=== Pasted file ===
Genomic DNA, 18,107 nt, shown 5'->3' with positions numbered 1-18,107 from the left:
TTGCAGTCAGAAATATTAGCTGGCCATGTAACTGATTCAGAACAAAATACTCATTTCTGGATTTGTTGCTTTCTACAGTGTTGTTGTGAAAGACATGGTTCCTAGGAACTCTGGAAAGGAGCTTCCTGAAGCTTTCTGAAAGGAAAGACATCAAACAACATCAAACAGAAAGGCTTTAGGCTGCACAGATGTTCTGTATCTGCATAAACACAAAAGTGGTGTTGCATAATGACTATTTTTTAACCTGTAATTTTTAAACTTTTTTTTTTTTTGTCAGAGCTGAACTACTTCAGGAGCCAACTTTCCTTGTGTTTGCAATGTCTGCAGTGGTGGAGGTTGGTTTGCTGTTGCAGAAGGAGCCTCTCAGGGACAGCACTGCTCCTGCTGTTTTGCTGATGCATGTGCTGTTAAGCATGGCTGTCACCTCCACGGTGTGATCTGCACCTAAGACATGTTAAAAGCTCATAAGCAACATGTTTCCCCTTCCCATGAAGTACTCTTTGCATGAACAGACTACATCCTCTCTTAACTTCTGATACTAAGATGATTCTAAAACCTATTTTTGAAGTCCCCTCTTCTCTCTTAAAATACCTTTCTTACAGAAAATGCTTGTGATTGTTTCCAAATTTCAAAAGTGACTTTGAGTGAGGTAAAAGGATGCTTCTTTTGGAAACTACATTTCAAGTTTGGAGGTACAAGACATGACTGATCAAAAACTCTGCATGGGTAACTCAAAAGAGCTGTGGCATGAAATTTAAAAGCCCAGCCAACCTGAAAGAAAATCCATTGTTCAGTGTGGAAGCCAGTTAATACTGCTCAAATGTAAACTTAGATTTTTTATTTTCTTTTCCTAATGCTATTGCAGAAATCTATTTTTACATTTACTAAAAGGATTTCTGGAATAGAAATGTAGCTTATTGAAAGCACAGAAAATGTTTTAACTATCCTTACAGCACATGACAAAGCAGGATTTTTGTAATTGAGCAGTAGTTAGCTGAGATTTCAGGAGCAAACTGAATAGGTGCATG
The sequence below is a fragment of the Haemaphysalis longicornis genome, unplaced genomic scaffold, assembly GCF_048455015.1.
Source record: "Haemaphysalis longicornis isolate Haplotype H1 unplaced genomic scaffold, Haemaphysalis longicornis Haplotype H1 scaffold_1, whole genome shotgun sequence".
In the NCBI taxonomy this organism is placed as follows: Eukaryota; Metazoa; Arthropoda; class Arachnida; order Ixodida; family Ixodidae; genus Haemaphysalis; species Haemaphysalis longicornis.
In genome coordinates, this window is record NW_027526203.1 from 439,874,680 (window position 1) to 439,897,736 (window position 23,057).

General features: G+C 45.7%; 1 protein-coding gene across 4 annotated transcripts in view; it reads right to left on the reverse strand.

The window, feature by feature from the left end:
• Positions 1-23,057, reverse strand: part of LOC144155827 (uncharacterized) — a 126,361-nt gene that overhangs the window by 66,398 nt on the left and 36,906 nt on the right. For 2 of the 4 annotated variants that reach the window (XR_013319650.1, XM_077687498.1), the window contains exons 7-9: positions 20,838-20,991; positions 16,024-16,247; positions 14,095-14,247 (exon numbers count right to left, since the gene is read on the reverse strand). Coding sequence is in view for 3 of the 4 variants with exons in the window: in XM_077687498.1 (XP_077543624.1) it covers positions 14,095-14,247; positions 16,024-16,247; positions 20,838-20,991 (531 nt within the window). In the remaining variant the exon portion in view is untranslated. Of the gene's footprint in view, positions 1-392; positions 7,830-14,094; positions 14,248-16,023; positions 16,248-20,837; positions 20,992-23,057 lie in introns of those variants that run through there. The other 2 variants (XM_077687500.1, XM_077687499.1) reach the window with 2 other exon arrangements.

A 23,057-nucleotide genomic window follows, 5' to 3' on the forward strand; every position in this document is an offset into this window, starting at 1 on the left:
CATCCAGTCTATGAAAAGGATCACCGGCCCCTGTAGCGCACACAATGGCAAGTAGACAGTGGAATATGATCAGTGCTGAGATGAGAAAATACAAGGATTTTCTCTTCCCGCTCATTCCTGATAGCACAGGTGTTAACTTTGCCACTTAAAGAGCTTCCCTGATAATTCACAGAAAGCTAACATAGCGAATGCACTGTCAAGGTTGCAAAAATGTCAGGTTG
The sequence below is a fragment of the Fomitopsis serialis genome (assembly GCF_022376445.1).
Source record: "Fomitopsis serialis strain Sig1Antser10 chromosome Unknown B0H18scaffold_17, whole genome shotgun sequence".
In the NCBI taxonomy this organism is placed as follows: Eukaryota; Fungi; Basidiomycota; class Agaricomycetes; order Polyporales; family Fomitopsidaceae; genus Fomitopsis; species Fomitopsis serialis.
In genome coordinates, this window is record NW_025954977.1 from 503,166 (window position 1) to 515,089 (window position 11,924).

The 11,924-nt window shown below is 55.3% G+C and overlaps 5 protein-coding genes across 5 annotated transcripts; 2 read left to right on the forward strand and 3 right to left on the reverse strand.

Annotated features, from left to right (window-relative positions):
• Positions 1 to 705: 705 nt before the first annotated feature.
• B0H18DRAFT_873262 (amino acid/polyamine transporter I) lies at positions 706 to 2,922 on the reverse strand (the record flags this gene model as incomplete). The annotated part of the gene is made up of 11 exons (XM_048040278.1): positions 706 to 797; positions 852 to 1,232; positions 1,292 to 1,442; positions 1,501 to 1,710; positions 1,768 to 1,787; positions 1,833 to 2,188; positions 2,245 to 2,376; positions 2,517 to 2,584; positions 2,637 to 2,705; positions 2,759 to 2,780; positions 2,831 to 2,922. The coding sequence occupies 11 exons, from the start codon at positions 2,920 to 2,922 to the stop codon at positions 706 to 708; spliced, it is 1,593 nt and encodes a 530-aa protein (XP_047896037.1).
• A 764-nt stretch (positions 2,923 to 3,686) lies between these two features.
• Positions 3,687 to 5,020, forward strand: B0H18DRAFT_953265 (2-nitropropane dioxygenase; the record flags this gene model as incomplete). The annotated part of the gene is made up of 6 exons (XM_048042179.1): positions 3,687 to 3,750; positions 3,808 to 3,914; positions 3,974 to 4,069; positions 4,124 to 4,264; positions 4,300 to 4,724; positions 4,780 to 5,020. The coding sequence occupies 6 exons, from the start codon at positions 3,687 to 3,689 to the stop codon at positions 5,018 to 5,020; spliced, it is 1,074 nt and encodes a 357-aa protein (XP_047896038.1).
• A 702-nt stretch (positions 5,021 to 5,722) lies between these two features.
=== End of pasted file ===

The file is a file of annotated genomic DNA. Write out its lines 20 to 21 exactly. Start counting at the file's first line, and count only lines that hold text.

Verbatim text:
• A 764-nt stretch (positions 2,923 to 3,686) lies between these two features.
• Positions 3,687 to 5,020, forward strand: B0H18DRAFT_953265 (2-nitropropane dioxygenase; the record flags this gene model as incomplete). The annotated part of the gene is made up of 6 exons (XM_048042179.1): positions 3,687 to 3,750; positions 3,808 to 3,914; positions 3,974 to 4,069; positions 4,124 to 4,264; positions 4,300 to 4,724; positions 4,780 to 5,020. The coding sequence occupies 6 exons, from the start codon at positions 3,687 to 3,689 to the stop codon at positions 5,018 to 5,020; spliced, it is 1,074 nt and encodes a 357-aa protein (XP_047896038.1).